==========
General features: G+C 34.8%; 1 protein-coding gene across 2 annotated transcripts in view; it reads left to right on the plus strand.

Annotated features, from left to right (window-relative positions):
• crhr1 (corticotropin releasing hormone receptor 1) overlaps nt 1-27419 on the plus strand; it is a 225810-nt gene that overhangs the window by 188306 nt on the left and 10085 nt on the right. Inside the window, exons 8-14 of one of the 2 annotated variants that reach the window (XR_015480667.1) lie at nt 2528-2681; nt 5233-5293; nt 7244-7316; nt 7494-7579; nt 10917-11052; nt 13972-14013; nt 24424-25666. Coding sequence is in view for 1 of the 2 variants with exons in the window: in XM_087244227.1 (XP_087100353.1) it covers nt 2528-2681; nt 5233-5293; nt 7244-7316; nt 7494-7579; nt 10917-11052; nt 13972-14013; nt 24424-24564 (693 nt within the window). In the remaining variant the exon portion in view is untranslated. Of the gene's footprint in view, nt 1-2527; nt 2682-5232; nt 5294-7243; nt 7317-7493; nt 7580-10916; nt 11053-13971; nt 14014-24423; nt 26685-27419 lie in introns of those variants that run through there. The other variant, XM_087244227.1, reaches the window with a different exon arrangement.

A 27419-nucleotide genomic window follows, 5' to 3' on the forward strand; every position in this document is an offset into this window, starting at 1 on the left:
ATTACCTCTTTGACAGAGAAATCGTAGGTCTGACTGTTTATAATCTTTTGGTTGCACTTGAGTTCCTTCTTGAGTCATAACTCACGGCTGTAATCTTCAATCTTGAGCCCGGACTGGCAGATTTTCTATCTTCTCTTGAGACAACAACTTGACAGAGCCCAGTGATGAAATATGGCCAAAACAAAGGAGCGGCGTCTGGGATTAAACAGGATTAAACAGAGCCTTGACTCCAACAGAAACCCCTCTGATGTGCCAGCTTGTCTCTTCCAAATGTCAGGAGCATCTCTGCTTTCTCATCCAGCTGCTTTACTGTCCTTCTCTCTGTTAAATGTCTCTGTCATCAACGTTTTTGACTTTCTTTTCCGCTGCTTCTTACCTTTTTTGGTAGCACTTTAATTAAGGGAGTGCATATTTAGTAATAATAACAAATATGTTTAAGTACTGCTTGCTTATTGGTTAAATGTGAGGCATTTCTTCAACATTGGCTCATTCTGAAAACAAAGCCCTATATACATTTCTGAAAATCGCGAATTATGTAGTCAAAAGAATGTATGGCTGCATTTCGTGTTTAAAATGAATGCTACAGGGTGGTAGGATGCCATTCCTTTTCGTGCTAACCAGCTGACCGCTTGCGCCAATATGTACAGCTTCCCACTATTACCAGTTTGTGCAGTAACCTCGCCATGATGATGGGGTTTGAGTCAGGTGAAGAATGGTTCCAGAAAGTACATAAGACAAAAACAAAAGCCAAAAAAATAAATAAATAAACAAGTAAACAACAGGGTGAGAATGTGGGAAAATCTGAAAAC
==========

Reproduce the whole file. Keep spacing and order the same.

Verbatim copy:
General features: G+C 34.8%; 1 protein-coding gene across 2 annotated transcripts in view; it reads left to right on the plus strand.

Annotated features, from left to right (window-relative positions):
• crhr1 (corticotropin releasing hormone receptor 1) overlaps nt 1-27419 on the plus strand; it is a 225810-nt gene that overhangs the window by 188306 nt on the left and 10085 nt on the right. Inside the window, exons 8-14 of one of the 2 annotated variants that reach the window (XR_015480667.1) lie at nt 2528-2681; nt 5233-5293; nt 7244-7316; nt 7494-7579; nt 10917-11052; nt 13972-14013; nt 24424-25666. Coding sequence is in view for 1 of the 2 variants with exons in the window: in XM_087244227.1 (XP_087100353.1) it covers nt 2528-2681; nt 5233-5293; nt 7244-7316; nt 7494-7579; nt 10917-11052; nt 13972-14013; nt 24424-24564 (693 nt within the window). In the remaining variant the exon portion in view is untranslated. Of the gene's footprint in view, nt 1-2527; nt 2682-5232; nt 5294-7243; nt 7317-7493; nt 7580-10916; nt 11053-13971; nt 14014-24423; nt 26685-27419 lie in introns of those variants that run through there. The other variant, XM_087244227.1, reaches the window with a different exon arrangement.

A 27419-nucleotide genomic window follows, 5' to 3' on the forward strand; every position in this document is an offset into this window, starting at 1 on the left:
ATTACCTCTTTGACAGAGAAATCGTAGGTCTGACTGTTTATAATCTTTTGGTTGCACTTGAGTTCCTTCTTGAGTCATAACTCACGGCTGTAATCTTCAATCTTGAGCCCGGACTGGCAGATTTTCTATCTTCTCTTGAGACAACAACTTGACAGAGCCCAGTGATGAAATATGGCCAAAACAAAGGAGCGGCGTCTGGGATTAAACAGGATTAAACAGAGCCTTGACTCCAACAGAAACCCCTCTGATGTGCCAGCTTGTCTCTTCCAAATGTCAGGAGCATCTCTGCTTTCTCATCCAGCTGCTTTACTGTCCTTCTCTCTGTTAAATGTCTCTGTCATCAACGTTTTTGACTTTCTTTTCCGCTGCTTCTTACCTTTTTTGGTAGCACTTTAATTAAGGGAGTGCATATTTAGTAATAATAACAAATATGTTTAAGTACTGCTTGCTTATTGGTTAAATGTGAGGCATTTCTTCAACATTGGCTCATTCTGAAAACAAAGCCCTATATACATTTCTGAAAATCGCGAATTATGTAGTCAAAAGAATGTATGGCTGCATTTCGTGTTTAAAATGAATGCTACAGGGTGGTAGGATGCCATTCCTTTTCGTGCTAACCAGCTGACCGCTTGCGCCAATATGTACAGCTTCCCACTATTACCAGTTTGTGCAGTAACCTCGCCATGATGATGGGGTTTGAGTCAGGTGAAGAATGGTTCCAGAAAGTACATAAGACAAAAACAAAAGCCAAAAAAATAAATAAATAAACAAGTAAACAACAGGGTGAGAATGTGGGAAAATCTGAAAAC